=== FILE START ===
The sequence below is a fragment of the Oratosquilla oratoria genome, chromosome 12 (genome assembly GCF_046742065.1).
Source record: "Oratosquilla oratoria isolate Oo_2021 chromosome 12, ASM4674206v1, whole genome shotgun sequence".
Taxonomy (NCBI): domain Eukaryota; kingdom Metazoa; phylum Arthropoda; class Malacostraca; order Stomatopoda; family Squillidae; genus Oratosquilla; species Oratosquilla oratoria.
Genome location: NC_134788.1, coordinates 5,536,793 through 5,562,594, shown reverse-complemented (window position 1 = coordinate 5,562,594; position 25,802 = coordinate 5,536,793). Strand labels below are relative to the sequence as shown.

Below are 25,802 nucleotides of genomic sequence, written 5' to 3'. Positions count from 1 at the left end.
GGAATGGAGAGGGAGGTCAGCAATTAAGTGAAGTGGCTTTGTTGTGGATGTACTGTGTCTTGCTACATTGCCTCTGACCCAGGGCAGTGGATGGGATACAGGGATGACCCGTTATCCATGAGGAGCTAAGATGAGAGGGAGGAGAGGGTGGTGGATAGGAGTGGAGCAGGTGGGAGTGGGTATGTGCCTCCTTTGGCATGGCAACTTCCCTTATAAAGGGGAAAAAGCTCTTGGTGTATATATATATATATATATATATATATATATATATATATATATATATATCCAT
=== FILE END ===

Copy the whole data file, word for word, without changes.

The sequence below is a fragment of the Oratosquilla oratoria genome, chromosome 12 (genome assembly GCF_046742065.1).
Source record: "Oratosquilla oratoria isolate Oo_2021 chromosome 12, ASM4674206v1, whole genome shotgun sequence".
Taxonomy (NCBI): domain Eukaryota; kingdom Metazoa; phylum Arthropoda; class Malacostraca; order Stomatopoda; family Squillidae; genus Oratosquilla; species Oratosquilla oratoria.
Genome location: NC_134788.1, coordinates 5,536,793 through 5,562,594, shown reverse-complemented (window position 1 = coordinate 5,562,594; position 25,802 = coordinate 5,536,793). Strand labels below are relative to the sequence as shown.

Below are 25,802 nucleotides of genomic sequence, written 5' to 3'. Positions count from 1 at the left end.
GGAATGGAGAGGGAGGTCAGCAATTAAGTGAAGTGGCTTTGTTGTGGATGTACTGTGTCTTGCTACATTGCCTCTGACCCAGGGCAGTGGATGGGATACAGGGATGACCCGTTATCCATGAGGAGCTAAGATGAGAGGGAGGAGAGGGTGGTGGATAGGAGTGGAGCAGGTGGGAGTGGGTATGTGCCTCCTTTGGCATGGCAACTTCCCTTATAAAGGGGAAAAAGCTCTTGGTGTATATATATATATATATATATATATATATATATATATATATATATATATCCAT